Lester, Julius. 2008. Guardian. HarperCollins. 129 pages.
As much as I don't like believing in required reading, part of me thinks that everybody needs some Lester in their lives. If for no other reason than his To Be A Slave and Day Of Tears. Those two are in one word, amazing. (Personally, Cupid is my favorite Lester. Though perhaps less Significant.)
Here's how this one starts off: "Trees remember."
They talk among themselves about "the winter of sixty-two when the snow was so heavy it broke limbs on the Father oak tree in the church cemetery. We were worried he might not survive."This short novel is about lynching--from the perspective of a young Southern white boy. It is not an easy read. It's uncomfortable. It's sickening. About a young boy forced to witness things no one should ever have to--because these are things that simply shouldn't be happening at all. Set in 1946, in the South, it is the story of Ansel. His father is a local storekeeper. His mother--unhappy as she is--helps out round the store on Saturday and at home the rest of the time. In this summer between childhood and manhood, Ansel is enjoying taking it easy. He likes hanging out with a black boy round his own age, Willie, going fishing and the like. He even likes a special girl, the preacher's daughter, Mary Susan. But this summer is about to get ugly--and fast. I don't want to say any more than that.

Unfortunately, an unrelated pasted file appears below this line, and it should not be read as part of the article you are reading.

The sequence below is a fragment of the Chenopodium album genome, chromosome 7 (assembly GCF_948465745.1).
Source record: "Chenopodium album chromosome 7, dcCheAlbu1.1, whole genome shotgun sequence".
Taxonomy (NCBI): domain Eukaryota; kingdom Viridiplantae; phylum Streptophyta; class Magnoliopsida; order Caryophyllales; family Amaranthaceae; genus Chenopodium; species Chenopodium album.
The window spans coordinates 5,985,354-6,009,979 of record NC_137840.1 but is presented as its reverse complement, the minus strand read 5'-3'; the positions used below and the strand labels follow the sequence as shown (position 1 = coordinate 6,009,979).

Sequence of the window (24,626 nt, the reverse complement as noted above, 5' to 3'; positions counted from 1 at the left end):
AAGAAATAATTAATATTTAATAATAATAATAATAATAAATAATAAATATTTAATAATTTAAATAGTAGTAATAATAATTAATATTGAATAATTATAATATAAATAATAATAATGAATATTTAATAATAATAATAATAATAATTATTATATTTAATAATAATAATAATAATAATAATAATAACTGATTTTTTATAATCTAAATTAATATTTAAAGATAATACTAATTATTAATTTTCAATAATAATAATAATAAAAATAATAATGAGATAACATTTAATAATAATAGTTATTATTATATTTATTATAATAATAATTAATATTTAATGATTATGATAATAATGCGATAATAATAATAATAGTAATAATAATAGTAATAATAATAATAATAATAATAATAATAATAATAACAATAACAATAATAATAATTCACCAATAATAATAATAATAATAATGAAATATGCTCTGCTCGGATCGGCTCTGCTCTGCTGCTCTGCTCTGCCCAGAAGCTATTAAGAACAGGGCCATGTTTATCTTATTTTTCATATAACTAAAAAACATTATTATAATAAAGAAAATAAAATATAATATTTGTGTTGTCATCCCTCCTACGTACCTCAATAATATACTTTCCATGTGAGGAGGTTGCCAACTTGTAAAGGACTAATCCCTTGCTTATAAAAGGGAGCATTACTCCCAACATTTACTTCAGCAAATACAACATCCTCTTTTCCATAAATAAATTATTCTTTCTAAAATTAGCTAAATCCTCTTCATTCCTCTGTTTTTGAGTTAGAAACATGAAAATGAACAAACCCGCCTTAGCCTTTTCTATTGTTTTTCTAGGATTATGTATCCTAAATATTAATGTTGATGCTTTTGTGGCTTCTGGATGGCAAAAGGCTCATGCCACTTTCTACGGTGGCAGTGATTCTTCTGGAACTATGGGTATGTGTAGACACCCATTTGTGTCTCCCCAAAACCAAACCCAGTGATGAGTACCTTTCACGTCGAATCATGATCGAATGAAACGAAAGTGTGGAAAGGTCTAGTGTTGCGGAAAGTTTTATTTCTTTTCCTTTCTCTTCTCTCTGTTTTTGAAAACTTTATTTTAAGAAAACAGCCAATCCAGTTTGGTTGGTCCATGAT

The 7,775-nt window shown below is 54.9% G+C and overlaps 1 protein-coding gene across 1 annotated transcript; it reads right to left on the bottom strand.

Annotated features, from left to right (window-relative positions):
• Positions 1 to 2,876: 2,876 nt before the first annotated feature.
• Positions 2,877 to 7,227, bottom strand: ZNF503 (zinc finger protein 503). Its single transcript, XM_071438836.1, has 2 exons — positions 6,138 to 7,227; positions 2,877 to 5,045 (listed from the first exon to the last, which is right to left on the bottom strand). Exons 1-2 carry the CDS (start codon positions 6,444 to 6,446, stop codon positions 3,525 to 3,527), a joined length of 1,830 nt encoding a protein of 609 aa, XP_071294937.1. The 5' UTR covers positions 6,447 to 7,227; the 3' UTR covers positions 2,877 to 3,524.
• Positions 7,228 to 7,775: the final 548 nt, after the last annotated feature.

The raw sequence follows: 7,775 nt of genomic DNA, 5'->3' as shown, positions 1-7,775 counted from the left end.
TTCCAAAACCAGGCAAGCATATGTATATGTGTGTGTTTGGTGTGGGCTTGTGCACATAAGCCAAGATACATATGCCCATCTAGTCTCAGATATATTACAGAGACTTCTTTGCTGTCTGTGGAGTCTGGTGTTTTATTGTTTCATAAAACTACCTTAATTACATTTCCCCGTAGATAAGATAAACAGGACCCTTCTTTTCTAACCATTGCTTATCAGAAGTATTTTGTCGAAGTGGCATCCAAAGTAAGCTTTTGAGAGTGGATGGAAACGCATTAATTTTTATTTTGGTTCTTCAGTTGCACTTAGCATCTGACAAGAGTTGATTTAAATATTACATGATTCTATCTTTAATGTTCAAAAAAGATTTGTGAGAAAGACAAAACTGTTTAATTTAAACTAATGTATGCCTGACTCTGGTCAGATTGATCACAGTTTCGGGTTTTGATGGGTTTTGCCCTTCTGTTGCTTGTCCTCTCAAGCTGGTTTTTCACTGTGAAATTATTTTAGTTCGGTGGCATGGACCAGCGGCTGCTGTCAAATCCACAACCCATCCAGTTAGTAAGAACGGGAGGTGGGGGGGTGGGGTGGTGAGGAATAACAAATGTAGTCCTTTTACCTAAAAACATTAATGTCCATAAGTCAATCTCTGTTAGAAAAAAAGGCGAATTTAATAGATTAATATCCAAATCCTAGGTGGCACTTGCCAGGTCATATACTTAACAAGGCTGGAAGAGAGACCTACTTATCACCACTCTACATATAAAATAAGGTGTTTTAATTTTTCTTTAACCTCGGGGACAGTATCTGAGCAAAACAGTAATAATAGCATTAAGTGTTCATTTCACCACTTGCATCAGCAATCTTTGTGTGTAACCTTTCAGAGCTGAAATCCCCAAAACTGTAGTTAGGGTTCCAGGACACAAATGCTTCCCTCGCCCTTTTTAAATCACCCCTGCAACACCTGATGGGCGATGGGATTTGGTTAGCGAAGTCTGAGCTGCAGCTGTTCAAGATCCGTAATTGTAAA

"And what about the summer it hardly rained and we had to send our roots deep into the earth to find water?" they reminisce.
But some trees do not speak, not even to the birds that find delicious insects hidden beneath their bark, not even to the birds building nests on their branches thick with leaves. These are the old trees whose ponderous, arching branches create cool shade.
They do not speak because they are ashamed.
At least ones in the South are.
This one may not be for everyone simply because of the subject matter. I think it's important to get out of your comfort zone, to read things that make you uncomfortable, but I think it's something that you have to choose to do for yourself, when you're ready. I think though very ugly and haunting, it is a well-written, masterful story.
© Becky Laney of Becky's Book Reviews